By Irina of www.areyouhappytravel.com
I do my utmost to be a Livsnjutare. As my foundation I have five elements, like a spider web they are all connected. If all are present nothing can make me happier. If I was a bottle of liquid, the ingredient label would say:
1 incredible husband
a lot of journeys
a lot of artwork
a lot of written words
a lot of knowledge from books
Use all 5 ingredients regular. I don’t function without my husband; he’s my No.1 above all. Traveling overwhelms me with. Unfamiliar scents, different architecture, grand cultures; leads me to make my art. I create new adventures. My writing is an extension and is well connected with the two previously. Instead of drawing I write and relive my adventures through stories. Reading has since I was a little girl been a huge part of who I am. I strive for knowledge and written fairy tales.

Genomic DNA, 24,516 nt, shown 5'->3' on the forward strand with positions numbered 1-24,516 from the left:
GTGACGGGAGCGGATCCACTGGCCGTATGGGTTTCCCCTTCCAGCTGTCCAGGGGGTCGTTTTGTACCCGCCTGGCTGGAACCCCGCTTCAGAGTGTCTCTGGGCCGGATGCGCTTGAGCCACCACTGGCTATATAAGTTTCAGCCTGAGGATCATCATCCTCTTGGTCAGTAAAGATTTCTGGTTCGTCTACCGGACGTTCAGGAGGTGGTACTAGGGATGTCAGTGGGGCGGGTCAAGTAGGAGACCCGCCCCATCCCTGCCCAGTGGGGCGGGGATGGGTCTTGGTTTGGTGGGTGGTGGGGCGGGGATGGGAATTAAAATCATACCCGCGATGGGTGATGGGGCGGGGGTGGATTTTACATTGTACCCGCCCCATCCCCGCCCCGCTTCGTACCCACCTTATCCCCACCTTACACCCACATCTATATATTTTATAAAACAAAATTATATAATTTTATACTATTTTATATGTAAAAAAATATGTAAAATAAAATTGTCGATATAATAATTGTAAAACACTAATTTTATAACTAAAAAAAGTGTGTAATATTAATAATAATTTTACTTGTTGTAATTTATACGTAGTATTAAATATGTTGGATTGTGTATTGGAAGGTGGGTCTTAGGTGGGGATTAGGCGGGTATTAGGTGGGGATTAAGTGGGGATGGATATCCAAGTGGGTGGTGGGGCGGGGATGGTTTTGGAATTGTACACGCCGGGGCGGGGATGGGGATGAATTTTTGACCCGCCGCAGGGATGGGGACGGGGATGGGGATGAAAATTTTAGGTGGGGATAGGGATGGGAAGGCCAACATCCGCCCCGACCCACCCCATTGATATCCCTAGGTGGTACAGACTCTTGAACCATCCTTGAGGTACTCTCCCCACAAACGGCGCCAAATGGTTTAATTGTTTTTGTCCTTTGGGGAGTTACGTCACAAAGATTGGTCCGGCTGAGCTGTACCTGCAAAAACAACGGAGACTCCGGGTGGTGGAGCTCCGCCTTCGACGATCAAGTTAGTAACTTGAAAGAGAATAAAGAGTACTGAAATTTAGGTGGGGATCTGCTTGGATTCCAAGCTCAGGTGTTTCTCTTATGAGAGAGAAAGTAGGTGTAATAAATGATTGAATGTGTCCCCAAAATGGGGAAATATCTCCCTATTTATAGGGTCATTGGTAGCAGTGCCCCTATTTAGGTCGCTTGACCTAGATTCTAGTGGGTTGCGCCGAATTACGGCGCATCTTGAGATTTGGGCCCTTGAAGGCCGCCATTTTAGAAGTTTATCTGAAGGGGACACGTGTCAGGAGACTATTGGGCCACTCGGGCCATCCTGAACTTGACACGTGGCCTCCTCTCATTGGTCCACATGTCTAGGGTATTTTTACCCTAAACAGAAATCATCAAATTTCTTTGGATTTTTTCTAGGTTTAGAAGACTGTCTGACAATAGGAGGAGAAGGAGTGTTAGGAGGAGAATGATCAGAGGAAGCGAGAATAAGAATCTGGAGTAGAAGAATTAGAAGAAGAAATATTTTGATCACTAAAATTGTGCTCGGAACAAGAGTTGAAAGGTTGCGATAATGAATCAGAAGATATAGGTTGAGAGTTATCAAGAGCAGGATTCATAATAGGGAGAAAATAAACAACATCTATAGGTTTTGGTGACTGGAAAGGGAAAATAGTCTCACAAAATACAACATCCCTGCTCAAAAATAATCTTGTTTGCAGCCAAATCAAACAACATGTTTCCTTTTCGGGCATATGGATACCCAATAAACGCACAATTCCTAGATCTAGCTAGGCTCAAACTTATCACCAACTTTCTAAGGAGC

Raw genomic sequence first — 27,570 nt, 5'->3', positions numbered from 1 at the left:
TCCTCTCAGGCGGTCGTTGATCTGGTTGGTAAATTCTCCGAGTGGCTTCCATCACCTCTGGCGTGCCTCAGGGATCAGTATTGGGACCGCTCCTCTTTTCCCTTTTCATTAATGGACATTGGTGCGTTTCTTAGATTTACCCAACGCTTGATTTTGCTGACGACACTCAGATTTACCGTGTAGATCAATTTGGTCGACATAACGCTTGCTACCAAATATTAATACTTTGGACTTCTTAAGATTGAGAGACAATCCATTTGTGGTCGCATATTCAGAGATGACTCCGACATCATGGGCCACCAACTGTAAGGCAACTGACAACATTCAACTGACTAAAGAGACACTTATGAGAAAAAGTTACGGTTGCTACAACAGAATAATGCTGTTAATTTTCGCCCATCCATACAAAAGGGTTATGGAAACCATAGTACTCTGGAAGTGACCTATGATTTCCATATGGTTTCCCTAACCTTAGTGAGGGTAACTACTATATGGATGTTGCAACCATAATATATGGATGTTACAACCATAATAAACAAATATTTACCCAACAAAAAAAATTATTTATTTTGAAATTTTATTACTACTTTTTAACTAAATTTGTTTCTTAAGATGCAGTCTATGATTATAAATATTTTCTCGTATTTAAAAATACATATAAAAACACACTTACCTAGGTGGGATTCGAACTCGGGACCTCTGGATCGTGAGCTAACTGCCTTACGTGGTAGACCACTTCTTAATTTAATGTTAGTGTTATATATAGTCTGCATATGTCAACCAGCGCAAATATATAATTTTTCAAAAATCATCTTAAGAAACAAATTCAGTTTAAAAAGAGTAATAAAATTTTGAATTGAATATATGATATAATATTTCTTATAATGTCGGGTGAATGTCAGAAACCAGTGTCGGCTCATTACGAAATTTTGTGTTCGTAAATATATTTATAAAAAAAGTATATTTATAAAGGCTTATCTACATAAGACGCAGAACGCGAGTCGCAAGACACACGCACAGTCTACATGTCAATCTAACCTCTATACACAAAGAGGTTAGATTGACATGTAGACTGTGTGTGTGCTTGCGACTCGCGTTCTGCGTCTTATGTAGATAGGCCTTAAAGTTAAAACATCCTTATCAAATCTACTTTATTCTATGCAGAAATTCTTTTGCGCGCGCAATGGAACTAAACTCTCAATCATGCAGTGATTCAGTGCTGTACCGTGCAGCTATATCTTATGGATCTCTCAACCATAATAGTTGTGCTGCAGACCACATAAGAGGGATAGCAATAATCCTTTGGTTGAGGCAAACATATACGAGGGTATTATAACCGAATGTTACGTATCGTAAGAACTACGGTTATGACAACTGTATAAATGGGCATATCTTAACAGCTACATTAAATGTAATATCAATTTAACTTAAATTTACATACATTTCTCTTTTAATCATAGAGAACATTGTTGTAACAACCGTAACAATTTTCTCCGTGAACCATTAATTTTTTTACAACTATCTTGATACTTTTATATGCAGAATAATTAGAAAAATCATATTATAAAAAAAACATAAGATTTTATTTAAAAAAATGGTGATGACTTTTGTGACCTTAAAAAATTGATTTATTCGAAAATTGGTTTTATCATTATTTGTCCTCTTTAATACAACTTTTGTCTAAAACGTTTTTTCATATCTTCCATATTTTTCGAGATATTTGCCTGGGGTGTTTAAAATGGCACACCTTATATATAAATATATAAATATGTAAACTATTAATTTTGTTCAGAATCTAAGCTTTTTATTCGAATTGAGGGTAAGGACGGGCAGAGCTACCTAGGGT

By Kirsten K. Kester of www.globetrotterinawheelchair.com
Since my first travels abroad I’ve been longing to replicate the same feeling of “this must never end”. That first trip to Venice woke a wanderlust in me that I’ve been trying to sedate now for the past four years. I long to feel that level of excitement again, and though I’ve been travelling full-time for the past three years, I wonder if I’ll ever eclipse that feeling. I’m constantly striving to travel and experience the world in the same way, in a way that will provoke my interest again; but for all the bright lights of modern travel and tourism, I feel that the feeling I once had is lost for me for evermore. I hope my travels tomorrow prove me wrong.
By Dale Davies of Angloitalian – slow vegan travel blog